A pro-life Republican state representative lost his leadership position for saying that abortion is the fruit of the “Church of Satan.”
North Carolina State Representative Keith Kidwell (R-Beaufort) responded to a Democratic representative who tried to justify her decision to have an elective abortion by citing her church membership and belief in the “power of God.”
The exchange came during the General Assembly’s debate over whether to override the veto by Governor Roy Cooper (D) of a bill to protect most unborn babies from abortion beginning at 12 weeks.
State Rep. Diamond Staton-Williams (D-Cabarrus) said she and her husband decided to abort their third child “after much consideration, thought, and, of course, prayer.”
She did not say whether she had an abortion before or after 12 weeks. Yet she said the bill would remove a “God-given right.”
She then implied her Christian faith endorsed her decision to have an abortion. “I am someone who has grown up in the church and believes in the power of God. I know that I go through trials and tribulations. I know we all will,” said Staton-Williams. “And I know that, ultimately, I have been given the freedom of mind to make decisions for myself.”
Rep. Kidwell reportedly said privately to another Republican on the floor that any church that supports abortion sounds like the “Church of Satan.”
The Satanic Temple does, in fact, teach that “The Satanic Abortion Ritual” is “a sacrament which surrounds and includes the abortive act.” The rival Church of Satan, founded by Anton LaVey, eschews the term “sacrament” but declares that abortion “should be within the rights of the pregnant person.”
“I think it’s using the Lord’s Name in vain to say you would make a decision to have an abortion as a result of prayer,” North Carolina Values Coalition Executive Director Tammi Fitzgerald — who was in the chamber when the exchange took place — told The Washington Stand. Lawmakers should only present their stand as biblical “if it conforms with Scripture.”
Invoking her childhood church membership seems “an apparent attempt to shield herself from criticism” for embracing harmful policies, David Closson, director of the Center for Biblical Worldview at Family Research Council, told The Washington Stand. He noted that Staton-Williams has also “touted her progressive views on LGBTQ issues,” such as membership in an LGBT pressure group’s “Electeds for Equality,” a group of politicians “who publicly align themselves with the larger movement for LGBTQ” political power.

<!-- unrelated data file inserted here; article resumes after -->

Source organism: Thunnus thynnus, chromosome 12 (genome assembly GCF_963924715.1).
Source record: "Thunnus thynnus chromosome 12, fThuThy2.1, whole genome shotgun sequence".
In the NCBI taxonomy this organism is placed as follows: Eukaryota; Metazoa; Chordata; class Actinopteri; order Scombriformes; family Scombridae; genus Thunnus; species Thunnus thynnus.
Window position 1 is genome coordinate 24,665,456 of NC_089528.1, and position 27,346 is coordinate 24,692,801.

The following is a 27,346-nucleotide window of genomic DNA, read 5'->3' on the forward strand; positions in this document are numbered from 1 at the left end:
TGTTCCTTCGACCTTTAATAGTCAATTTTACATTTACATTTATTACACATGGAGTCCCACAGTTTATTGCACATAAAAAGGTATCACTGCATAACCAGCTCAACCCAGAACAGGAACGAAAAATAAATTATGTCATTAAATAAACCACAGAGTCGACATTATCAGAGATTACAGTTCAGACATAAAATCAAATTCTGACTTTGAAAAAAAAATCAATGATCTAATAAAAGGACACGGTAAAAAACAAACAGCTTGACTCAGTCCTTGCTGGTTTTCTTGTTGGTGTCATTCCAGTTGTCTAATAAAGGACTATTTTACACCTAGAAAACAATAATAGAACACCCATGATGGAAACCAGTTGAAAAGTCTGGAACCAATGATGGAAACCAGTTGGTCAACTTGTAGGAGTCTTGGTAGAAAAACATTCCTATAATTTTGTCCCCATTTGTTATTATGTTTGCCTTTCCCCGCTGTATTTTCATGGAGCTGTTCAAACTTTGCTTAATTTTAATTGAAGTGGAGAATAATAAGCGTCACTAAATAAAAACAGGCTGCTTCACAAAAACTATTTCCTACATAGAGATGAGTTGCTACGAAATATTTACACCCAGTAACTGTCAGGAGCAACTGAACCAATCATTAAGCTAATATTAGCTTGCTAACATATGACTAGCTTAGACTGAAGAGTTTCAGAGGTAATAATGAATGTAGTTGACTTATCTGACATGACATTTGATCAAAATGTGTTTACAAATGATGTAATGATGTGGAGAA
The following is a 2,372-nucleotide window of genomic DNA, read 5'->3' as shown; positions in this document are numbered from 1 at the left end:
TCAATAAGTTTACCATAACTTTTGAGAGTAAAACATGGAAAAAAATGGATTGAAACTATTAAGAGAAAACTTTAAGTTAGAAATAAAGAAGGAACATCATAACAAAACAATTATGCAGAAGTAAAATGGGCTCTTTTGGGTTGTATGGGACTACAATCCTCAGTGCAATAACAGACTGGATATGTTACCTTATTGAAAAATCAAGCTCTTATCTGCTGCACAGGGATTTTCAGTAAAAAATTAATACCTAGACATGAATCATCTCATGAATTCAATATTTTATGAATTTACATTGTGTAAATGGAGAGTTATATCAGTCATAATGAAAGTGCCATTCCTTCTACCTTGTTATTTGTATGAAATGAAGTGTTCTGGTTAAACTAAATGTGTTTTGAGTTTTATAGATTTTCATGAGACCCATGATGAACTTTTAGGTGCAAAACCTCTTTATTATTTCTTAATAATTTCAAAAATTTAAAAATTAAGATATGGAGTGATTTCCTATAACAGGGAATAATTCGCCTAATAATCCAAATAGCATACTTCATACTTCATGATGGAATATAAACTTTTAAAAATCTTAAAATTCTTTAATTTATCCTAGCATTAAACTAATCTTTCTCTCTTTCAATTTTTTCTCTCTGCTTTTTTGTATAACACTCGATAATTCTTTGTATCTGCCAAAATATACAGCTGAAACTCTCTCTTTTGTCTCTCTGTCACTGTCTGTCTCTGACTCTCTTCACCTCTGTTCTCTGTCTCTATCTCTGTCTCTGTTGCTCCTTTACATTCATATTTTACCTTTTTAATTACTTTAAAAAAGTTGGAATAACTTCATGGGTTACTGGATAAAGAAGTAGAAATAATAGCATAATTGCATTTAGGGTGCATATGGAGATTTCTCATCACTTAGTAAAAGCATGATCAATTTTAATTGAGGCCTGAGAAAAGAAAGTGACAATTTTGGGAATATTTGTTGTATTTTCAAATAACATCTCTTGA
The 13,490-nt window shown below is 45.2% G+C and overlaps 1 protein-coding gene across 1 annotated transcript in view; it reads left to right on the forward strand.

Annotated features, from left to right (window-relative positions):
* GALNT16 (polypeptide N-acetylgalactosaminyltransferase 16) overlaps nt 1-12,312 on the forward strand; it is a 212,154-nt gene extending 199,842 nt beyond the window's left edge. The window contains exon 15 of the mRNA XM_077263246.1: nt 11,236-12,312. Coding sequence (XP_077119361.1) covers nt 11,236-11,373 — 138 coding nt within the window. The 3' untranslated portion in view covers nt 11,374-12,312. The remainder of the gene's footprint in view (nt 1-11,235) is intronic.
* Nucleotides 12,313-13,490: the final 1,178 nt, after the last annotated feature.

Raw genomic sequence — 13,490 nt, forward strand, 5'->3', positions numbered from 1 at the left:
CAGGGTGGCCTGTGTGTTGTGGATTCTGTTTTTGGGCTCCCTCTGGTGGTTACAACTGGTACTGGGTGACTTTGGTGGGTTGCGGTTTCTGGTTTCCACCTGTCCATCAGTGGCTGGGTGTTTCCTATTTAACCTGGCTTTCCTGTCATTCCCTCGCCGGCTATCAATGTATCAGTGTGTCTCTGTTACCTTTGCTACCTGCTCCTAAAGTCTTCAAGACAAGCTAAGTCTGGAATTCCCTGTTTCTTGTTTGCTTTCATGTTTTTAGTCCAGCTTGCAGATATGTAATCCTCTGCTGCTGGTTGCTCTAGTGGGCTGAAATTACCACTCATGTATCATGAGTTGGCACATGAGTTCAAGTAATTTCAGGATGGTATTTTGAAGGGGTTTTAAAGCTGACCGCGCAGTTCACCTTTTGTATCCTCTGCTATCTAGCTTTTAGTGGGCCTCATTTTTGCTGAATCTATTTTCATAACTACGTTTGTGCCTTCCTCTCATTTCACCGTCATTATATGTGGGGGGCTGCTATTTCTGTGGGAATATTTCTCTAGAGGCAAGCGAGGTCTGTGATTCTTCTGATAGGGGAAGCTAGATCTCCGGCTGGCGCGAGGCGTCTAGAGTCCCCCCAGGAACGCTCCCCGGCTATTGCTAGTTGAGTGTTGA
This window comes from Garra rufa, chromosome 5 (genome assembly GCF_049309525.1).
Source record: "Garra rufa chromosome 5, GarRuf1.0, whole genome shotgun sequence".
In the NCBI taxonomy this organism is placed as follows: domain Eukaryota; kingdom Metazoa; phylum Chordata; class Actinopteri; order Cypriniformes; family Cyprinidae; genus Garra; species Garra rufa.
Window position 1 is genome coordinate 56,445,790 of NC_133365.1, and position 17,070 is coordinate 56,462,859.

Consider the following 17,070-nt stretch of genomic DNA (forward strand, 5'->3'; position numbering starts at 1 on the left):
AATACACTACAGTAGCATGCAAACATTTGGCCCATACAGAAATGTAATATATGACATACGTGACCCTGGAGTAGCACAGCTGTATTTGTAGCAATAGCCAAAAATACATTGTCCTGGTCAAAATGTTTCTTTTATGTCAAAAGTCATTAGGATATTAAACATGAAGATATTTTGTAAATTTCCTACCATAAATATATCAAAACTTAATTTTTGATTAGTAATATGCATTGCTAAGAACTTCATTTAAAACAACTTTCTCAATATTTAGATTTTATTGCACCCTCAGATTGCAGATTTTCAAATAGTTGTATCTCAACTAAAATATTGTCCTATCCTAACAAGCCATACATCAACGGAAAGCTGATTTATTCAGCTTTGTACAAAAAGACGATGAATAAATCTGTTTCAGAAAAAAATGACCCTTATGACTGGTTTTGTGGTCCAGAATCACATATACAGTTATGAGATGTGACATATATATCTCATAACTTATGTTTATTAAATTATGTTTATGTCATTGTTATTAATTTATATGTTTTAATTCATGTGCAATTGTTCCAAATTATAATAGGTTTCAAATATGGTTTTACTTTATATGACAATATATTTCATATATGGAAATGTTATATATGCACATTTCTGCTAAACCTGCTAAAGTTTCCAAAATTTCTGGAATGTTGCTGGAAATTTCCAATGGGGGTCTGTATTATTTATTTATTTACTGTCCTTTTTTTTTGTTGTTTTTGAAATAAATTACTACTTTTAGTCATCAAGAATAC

“Let’s be clear what is happening here: The representative is cloaking anti-biblical views, positions that directly contradict the Bible’s clear teaching, into religious-sounding language in an attempt to find a middle way. But there is no middle way when it comes to these issues. You are either on the side of Scripture or against it,” Closson told TWS.
Democrats have increasingly attempted to shroud their support for abortion-on-demand and LGBTQ issues in religious rhetoric. U.S. Senator Raphael Warnock (D-Ga.), who calls himself a “pro-choice pastor,” has said, “I think that human agency and freedom is consistent with my views as a minister.” The Bible tells Christians, “Live as people who are free, not using your freedom as a cover-up for evil, but living as servants of God” (I Peter 2:16).
Other Democrats regularly speak of abortion-on-demand only in religious language. “The right to have an abortion is sacred,” said New York Attorney General Letitia James (D) last June. “The right to an abortion is non-negotiable. Reproductive freedom is sacred,” said the Twitter account of Senator John Fetterman (D-Pa.).
But “the Bible’s teaching on life, marriage, and sexuality is straightforward, and no attempt to find a middle way on these issues will ultimately prove successful,” Closson told TWS.
House leaders proved more successful in leveraging outrage over Kidwell’s comments to wrench him out of House leadership. “To challenge a person’s religion when they share a deeply personal story … that is beneath the dignity of this House, and that is beneath the dignity of any elected office,” fumed House Minority Leader Robert Reives (D).
Yet Bell’s decision did not mollify local Democrats, who demanded Kidwell step down from office altogether. Dare County Democratic Party Chair Susan Sawin said Kidwell’s belief that Christianity does not endorse abortion renders him “unfit to serve.” Kidwell, one of the founders of the state’s House Freedom Caucus, has regularly drubbed his Democratic opponents at the polls, carrying more than 60% of his district in both of his elections.
After Staton-Williams’s comments, the Republican-controlled legislature voted to overturn Cooper’s veto of the life-protecting bill, which the Democrat vetoed at a massive outdoor rally on May 13, the day before Mother’s Day. Republicans needed exactly 60% of the total vote to uphold the Care for Women, Children and Families Act (S.B. 20). The GOP held exactly that margin — 72 out of 120 members of the General Assembly and 30 out of 50 senators — after Rep. Tricia Cotham (R-Charlotte) switched parties in April. Both chambers enacted the pro-life protections by overriding Cooper’s veto on May 16 in separate, party-line votes.
“I’d just like to thank the heroic efforts of Republicans in the House and Senate of finding common ground and passing historic legislation that will save thousands of unborn babies. It was no less than a miracle that they were able to pass a bill,” Fitzgerald told TWS.
Yet the dueling narratives and continuing fallout over the debate “reminds us that worldview is always just beneath the surface of the day’s headlines,” Closson concluded.
Ben Johnson is senior reporter and editor at The Washington Stand.
EDITORS NOTE: This Washington Stand column is republished with permission. All rights reserved. ©2023 Family Research Council.
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